In India today, there seems to be a cloak-and-dagger game at hand between the export lobby (“real” economy) and the financial markets (“monetary” economy) – in so far as capital controls are concerned. The appreciation of the rupee against the USD has threatened to bite seriously into the profits of the Indian exporters. This is particularly true of the small manufacturers, as it is, compete tooth and nail with the Chinese, Malays etc., in the manufacturing sector. Predictably, this interest group wants the government to “do” something to stem the dollar slide. Predictably, a throwback to the eras gone by, one hamhanded response has been to force FIIs to register with the SEBI – this is an old Indian (bureaucratic?) trick. If in doubt, drown them in paperwork. Given the obvious daftness of this effort to control global capital surges and retreats, the next best thing seems to be issue “capital controls”. i.e., devise mechanisms by which FIIs can participate in the Indian equity markets only through very limited, thus rationed (thus corrupt) schemes.
The financial markets are very much against this – and they claim that capital controls is completely the wrong way to go. The rupee appreciation is a reflection of the increased exporting strength of India – and the appreciation is a self-correcting way to correct for emerging imbalances. No doubt, the appreciation affects the Indian exporter – but profit and loss in an industry is hardly the place for governments to intervene. Further, the Indian exporter is hardly the constituency that needs to be salvaged by government programs like NREGA. On the contrary, the government must create programs/schemes to incentivise productivity improving mechanisms. Exchange rate appreciation is perhaps a blessing in form a curse – at least in parts. The government should use this "faith" imposed by global financial markets -- to make radical changes.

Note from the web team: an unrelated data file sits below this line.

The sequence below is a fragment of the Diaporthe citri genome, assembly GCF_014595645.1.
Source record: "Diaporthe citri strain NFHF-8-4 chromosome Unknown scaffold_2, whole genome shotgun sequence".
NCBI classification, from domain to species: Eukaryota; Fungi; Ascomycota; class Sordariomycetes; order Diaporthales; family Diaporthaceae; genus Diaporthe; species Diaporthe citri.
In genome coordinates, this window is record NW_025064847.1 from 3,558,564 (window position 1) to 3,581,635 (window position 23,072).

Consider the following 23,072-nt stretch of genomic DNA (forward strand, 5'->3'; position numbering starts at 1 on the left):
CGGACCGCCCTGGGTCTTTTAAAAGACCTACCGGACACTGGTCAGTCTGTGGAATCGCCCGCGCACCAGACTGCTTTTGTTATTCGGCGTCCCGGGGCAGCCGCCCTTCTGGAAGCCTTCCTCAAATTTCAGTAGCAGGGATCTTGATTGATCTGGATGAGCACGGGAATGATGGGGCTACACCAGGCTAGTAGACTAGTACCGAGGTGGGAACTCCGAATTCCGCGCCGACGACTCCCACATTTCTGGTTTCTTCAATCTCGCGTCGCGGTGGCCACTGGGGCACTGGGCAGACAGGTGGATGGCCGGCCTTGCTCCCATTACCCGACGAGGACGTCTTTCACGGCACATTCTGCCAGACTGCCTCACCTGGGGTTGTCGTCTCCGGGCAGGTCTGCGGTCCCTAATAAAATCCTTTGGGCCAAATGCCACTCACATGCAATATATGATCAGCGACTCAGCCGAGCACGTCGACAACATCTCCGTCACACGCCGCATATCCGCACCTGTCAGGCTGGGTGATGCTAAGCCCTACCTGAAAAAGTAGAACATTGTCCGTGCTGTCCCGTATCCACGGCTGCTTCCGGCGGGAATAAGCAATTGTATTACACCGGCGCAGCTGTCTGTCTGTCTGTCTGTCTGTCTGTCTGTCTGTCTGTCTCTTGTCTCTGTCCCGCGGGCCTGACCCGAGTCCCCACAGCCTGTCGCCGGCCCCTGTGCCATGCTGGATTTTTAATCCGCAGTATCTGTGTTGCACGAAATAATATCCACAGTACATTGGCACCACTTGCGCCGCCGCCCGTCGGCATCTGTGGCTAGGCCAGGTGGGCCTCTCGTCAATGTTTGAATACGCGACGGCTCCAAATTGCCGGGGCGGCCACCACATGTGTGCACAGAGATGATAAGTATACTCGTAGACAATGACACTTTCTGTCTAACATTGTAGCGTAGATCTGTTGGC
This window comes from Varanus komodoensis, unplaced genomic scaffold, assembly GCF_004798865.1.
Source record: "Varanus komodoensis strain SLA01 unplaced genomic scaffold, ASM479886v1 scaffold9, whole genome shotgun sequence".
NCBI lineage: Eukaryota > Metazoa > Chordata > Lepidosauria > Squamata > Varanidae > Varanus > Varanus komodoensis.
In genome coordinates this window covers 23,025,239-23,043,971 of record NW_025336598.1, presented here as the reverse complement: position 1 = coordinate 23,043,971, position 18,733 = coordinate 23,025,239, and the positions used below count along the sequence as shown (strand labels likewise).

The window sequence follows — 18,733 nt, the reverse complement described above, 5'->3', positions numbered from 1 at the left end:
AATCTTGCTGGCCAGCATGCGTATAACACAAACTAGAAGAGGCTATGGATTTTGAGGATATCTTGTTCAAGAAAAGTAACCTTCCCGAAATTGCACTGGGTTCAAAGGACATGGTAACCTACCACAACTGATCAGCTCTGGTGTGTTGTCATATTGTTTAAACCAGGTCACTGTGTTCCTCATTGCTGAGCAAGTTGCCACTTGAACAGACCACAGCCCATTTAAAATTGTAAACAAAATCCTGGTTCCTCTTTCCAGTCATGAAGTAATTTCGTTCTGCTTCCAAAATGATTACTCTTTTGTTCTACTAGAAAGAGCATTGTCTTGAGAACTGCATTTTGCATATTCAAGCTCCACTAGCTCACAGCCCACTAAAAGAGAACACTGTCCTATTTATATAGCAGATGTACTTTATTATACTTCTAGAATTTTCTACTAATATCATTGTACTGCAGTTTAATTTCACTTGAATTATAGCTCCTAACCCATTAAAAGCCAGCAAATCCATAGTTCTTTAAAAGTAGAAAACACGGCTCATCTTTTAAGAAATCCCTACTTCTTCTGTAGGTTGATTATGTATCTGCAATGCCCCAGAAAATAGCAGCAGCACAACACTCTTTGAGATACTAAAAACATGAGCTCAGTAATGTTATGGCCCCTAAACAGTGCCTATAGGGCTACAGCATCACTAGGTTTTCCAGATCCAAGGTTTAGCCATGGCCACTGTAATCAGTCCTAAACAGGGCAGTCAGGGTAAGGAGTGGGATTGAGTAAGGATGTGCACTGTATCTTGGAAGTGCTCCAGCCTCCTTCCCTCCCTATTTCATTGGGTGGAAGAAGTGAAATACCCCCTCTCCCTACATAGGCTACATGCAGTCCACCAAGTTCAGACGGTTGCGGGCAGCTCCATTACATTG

All this said, the Indian government is on a back-foot (note, cricketing term!) and after the nuclear debacle and the Communist party’s rhetoric about alternative “development paths” – one shouldn’t be surprised against imposition of moderate to weak capital controls over the next two months. In essence, prepare for a convulsive fortnight in the equity markets, take your profits and hit the mattresses.
An excellent interview with Dr. Ajay Shah here.
(There might be an advertisement early on.)